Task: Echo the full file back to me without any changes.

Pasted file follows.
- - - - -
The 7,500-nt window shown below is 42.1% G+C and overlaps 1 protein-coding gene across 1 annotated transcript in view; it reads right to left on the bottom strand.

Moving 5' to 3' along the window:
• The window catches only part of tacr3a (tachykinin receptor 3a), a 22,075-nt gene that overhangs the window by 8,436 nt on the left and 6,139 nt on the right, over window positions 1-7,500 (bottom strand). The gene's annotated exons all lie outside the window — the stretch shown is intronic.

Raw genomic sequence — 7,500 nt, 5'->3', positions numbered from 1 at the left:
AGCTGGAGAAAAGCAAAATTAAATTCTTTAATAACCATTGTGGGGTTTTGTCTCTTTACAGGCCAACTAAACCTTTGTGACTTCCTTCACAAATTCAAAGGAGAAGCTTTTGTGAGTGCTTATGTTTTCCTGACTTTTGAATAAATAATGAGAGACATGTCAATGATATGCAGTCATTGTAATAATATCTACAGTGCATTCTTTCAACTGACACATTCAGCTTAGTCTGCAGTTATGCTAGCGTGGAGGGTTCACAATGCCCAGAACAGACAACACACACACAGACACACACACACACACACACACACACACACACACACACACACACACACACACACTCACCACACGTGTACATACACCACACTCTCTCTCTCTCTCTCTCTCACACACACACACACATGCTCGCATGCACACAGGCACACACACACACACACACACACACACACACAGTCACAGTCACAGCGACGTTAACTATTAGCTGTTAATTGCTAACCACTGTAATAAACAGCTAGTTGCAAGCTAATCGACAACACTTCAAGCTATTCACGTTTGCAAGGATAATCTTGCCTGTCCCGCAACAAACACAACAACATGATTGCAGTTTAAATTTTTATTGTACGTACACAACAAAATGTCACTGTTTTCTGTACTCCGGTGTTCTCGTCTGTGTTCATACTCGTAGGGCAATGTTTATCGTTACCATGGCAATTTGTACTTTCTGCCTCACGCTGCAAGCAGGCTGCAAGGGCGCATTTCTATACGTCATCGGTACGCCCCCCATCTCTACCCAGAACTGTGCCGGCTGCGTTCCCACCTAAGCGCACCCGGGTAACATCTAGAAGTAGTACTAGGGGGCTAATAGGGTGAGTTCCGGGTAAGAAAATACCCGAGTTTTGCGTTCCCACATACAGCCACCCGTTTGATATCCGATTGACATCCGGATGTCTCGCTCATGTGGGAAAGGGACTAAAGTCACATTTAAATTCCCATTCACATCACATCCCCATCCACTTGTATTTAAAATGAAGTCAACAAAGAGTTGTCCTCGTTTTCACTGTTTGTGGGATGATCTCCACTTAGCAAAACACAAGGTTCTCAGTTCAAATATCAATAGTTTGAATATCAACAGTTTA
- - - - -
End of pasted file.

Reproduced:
The 7,500-nt window shown below is 42.1% G+C and overlaps 1 protein-coding gene across 1 annotated transcript in view; it reads right to left on the bottom strand.

Moving 5' to 3' along the window:
• The window catches only part of tacr3a (tachykinin receptor 3a), a 22,075-nt gene that overhangs the window by 8,436 nt on the left and 6,139 nt on the right, over window positions 1-7,500 (bottom strand). The gene's annotated exons all lie outside the window — the stretch shown is intronic.

Raw genomic sequence — 7,500 nt, 5'->3', positions numbered from 1 at the left:
AGCTGGAGAAAAGCAAAATTAAATTCTTTAATAACCATTGTGGGGTTTTGTCTCTTTACAGGCCAACTAAACCTTTGTGACTTCCTTCACAAATTCAAAGGAGAAGCTTTTGTGAGTGCTTATGTTTTCCTGACTTTTGAATAAATAATGAGAGACATGTCAATGATATGCAGTCATTGTAATAATATCTACAGTGCATTCTTTCAACTGACACATTCAGCTTAGTCTGCAGTTATGCTAGCGTGGAGGGTTCACAATGCCCAGAACAGACAACACACACACAGACACACACACACACACACACACACACACACACACACACACACACACACACACACTCACCACACGTGTACATACACCACACTCTCTCTCTCTCTCTCTCTCACACACACACACACATGCTCGCATGCACACAGGCACACACACACACACACACACACACACACACAGTCACAGTCACAGCGACGTTAACTATTAGCTGTTAATTGCTAACCACTGTAATAAACAGCTAGTTGCAAGCTAATCGACAACACTTCAAGCTATTCACGTTTGCAAGGATAATCTTGCCTGTCCCGCAACAAACACAACAACATGATTGCAGTTTAAATTTTTATTGTACGTACACAACAAAATGTCACTGTTTTCTGTACTCCGGTGTTCTCGTCTGTGTTCATACTCGTAGGGCAATGTTTATCGTTACCATGGCAATTTGTACTTTCTGCCTCACGCTGCAAGCAGGCTGCAAGGGCGCATTTCTATACGTCATCGGTACGCCCCCCATCTCTACCCAGAACTGTGCCGGCTGCGTTCCCACCTAAGCGCACCCGGGTAACATCTAGAAGTAGTACTAGGGGGCTAATAGGGTGAGTTCCGGGTAAGAAAATACCCGAGTTTTGCGTTCCCACATACAGCCACCCGTTTGATATCCGATTGACATCCGGATGTCTCGCTCATGTGGGAAAGGGACTAAAGTCACATTTAAATTCCCATTCACATCACATCCCCATCCACTTGTATTTAAAATGAAGTCAACAAAGAGTTGTCCTCGTTTTCACTGTTTGTGGGATGATCTCCACTTAGCAAAACACAAGGTTCTCAGTTCAAATATCAATAGTTTGAATATCAACAGTTTA